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Integrating with a dirac delta function

  1. Dec 23, 2012 #1
    1. The problem statement, all variables and given/known data

    I have to integrate:

    [itex]\int_0^x \delta(x-y)f(y)dy[/itex]

    2. Relevant equations



    3. The attempt at a solution

    I know that the dirac delta function is zero everywhere except at 0 it is equal to infinity:
    [itex]\delta(0)=\infty[/itex]
    I have to express the integral in terms of function f only and i am unsure how to do this.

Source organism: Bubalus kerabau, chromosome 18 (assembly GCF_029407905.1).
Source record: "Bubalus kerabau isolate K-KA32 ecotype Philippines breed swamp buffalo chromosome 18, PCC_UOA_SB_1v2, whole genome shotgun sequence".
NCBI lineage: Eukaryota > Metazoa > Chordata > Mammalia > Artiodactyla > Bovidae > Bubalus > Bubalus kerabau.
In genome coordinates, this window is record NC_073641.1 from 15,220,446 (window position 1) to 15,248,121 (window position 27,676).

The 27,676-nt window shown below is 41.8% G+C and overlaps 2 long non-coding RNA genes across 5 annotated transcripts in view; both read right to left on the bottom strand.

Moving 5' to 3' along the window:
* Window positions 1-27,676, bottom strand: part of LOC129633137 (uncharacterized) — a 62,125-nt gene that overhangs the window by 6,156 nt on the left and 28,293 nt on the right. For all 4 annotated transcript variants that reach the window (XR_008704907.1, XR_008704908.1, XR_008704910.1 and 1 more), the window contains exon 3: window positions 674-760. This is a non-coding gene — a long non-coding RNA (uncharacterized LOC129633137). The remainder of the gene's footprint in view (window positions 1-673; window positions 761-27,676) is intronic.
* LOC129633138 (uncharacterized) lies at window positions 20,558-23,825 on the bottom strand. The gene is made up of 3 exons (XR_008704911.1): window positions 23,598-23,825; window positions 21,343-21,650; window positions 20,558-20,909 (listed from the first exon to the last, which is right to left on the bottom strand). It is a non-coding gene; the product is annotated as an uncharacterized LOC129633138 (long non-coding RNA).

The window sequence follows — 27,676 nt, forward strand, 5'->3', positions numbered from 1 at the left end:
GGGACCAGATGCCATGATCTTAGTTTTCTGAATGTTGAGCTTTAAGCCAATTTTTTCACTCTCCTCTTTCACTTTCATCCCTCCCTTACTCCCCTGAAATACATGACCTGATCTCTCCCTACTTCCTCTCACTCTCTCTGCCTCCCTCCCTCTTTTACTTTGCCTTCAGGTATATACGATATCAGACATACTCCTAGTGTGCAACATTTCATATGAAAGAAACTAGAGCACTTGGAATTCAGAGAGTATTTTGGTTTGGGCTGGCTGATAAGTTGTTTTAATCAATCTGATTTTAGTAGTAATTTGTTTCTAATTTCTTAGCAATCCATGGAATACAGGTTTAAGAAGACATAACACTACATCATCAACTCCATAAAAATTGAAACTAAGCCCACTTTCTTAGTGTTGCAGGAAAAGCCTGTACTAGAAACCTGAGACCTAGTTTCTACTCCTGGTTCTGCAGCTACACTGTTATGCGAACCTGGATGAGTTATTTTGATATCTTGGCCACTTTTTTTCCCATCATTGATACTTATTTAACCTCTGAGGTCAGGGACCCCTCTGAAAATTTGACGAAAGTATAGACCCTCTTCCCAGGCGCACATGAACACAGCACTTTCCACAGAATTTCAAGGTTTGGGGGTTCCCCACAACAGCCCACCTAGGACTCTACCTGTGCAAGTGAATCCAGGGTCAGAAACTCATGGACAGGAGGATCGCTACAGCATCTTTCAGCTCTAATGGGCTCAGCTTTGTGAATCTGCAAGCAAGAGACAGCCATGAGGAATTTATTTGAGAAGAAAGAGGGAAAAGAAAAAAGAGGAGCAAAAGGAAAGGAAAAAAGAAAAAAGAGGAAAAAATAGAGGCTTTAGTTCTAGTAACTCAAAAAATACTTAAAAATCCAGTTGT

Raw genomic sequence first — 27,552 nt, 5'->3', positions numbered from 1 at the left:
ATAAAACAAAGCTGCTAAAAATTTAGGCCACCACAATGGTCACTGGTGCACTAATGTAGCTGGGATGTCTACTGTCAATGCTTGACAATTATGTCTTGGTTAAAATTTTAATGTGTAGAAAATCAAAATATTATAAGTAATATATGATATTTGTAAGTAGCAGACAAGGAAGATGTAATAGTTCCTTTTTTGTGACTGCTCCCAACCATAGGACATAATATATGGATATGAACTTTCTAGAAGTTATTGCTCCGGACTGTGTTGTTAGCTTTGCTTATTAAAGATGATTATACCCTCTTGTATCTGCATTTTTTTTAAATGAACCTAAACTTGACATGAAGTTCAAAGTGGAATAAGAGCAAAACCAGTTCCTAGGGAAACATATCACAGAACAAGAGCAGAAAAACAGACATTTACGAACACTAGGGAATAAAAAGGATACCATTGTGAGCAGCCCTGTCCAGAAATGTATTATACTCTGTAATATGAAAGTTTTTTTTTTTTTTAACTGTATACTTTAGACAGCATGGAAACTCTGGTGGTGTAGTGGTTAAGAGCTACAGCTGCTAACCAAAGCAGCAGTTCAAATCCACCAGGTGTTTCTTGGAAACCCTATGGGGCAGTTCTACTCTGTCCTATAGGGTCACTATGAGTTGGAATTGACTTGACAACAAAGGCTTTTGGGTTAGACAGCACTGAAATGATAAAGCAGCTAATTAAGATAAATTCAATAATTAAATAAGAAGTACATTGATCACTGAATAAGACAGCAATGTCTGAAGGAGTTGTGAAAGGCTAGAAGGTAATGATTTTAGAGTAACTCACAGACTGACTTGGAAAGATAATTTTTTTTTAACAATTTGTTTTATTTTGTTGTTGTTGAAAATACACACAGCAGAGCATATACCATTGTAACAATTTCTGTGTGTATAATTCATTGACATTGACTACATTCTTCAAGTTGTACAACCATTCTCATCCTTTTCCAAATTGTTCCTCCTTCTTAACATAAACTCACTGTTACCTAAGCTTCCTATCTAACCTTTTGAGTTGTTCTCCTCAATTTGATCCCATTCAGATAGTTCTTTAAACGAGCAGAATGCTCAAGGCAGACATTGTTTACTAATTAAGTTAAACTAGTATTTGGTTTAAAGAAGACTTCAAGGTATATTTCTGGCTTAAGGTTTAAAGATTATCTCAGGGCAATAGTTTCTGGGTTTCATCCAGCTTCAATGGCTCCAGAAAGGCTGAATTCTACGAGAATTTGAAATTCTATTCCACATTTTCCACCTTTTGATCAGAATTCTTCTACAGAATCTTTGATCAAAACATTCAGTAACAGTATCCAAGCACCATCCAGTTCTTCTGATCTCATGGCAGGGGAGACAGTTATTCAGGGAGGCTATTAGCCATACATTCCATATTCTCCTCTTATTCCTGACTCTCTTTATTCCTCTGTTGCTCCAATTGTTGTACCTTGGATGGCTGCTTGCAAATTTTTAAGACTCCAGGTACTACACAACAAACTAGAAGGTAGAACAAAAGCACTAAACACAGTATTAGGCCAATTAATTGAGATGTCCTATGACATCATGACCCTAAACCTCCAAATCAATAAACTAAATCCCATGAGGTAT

Do I have to use integration by parts?

    Thank you very much in advance
     
  2. jcsd
  3. Dec 23, 2012 #2
    Dirac's Delta is...weird. You have to integrate [itex]\int_0^x \delta(x-y)f(y)dy[/itex]?

    Integration by parts sounds...okay? However, one of the properties of the Dirac Delta "function" is that [itex]\displaystyle \forall ε > 0, \int_{a-ε}^{a+ε} f(y)\delta(y-a) \ dy = f(a)[/itex]. Can you manipulate your integral into that form? :wink:

    By my calculations, you should end up with [itex]f(x)(2H(x)-1)[/itex], where H is the antiderivative of δ.
     
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